By Franca Quarneti via El Planteo

Panama’s National Legislative Assembly approved a bill legalizing medical cannabis in a unanimous vote of 40 to 0.

Thus, the country will become the first in Central America to regulate the medicinal use of cannabis. However, the new regulations must be approved by Panamanian President Laurentino Cortizo.

Photo by Fabrice Parchet via Unsplash

In this regard, activist Carlos Ossa warned: “Until the new law is approved we will continue in the same situation: forced to commit illegalities out of necessity and we will continue to be exposed to the illegal market where there are no guarantees.”

Details of the law

As reported by Ciudad Cannabis, the new legislation creates a regulatory framework that allows “monitored and controlled” access to medical cannabis and its derivatives.

In addition, the law creates the National Program for the Study of the Medicinal Use of Cannabis and its Derivativesto promote research and develop educational campaigns addressed to the population.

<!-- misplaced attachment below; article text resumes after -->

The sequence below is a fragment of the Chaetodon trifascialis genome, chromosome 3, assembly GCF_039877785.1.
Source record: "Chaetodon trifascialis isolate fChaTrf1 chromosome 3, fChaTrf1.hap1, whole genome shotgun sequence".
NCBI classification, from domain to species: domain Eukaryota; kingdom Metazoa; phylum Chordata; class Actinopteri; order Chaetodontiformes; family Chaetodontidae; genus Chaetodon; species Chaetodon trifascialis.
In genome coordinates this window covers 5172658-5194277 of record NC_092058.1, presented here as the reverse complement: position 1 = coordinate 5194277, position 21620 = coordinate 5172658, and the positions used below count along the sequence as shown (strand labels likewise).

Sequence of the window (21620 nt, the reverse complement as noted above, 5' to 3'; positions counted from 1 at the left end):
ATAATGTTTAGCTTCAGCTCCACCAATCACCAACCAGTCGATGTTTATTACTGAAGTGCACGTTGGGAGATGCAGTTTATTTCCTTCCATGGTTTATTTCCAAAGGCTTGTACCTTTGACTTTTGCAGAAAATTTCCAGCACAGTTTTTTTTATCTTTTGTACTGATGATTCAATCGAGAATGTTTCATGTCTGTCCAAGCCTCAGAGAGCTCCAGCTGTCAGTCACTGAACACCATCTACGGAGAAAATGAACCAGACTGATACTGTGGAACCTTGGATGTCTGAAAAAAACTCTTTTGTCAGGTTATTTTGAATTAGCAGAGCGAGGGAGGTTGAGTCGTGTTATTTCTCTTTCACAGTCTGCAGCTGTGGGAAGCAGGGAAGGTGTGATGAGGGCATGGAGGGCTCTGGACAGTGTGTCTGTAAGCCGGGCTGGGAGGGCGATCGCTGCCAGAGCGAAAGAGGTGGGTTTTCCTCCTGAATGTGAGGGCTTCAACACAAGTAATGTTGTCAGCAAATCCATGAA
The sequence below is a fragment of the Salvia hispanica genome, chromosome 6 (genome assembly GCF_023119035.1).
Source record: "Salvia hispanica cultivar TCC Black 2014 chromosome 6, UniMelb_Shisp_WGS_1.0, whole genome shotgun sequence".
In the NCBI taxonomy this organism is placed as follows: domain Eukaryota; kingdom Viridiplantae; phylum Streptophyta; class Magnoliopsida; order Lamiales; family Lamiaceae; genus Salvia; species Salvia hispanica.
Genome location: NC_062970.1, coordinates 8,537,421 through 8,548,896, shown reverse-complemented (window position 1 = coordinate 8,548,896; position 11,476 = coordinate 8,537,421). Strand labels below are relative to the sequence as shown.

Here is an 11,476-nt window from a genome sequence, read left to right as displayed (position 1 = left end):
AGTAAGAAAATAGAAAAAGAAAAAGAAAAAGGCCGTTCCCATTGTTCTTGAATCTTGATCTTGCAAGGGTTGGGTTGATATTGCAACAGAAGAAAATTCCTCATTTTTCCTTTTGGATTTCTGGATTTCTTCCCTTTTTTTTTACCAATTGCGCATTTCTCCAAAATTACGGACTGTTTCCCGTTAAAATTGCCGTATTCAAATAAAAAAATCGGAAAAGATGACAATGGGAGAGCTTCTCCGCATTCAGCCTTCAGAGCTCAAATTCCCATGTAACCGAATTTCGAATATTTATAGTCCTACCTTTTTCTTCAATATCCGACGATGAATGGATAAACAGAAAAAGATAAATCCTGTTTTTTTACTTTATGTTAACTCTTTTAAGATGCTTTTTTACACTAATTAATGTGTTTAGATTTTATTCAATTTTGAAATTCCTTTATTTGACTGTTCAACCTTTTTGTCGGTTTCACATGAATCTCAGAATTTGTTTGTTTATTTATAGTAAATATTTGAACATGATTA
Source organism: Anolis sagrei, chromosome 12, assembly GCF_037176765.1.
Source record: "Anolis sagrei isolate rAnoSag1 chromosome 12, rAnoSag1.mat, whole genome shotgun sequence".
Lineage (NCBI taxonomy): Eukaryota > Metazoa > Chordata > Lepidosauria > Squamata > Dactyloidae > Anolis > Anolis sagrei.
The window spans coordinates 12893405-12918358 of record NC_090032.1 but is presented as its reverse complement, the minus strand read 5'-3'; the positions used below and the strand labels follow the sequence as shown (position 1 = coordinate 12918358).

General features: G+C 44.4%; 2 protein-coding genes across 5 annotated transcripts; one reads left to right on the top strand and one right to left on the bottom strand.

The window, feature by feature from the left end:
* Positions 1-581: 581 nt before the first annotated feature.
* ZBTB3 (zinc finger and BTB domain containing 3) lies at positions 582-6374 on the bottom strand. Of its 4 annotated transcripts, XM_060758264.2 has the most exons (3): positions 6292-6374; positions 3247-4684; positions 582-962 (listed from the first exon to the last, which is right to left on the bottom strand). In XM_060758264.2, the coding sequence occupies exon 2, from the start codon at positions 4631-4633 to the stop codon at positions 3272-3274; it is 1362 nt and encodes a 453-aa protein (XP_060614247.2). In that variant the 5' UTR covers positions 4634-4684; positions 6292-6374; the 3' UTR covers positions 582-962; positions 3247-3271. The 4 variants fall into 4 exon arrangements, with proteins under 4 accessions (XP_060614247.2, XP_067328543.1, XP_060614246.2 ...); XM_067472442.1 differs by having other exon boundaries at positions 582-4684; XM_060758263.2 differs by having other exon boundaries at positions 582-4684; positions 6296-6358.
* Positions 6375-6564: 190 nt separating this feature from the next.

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The new regulation establishes that only seven licenses for the manufacture of cannabis derivatives will be granted.

According to France 24, licensed companies will be able to export seeds, plants and derivatives. To do so, they must submit an export plan and register buyers with Panama’s regulatory authorities.

Meanwhile, the law establishes that it is prohibited to sell cannabis from home or outside authorized establishments and that advertising pertaining to marijuana may only appear in scientific journals, not the media or social networks.

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Growing marijuana could result in a penalty of 10 to 15 years in prison.

“This is a great achievement, it is not a perfect law nor perhaps the ideal one, but it is definitely a first step that is fair and necessary,” Ossa concluded.

This post was originally published on The Fresh Toast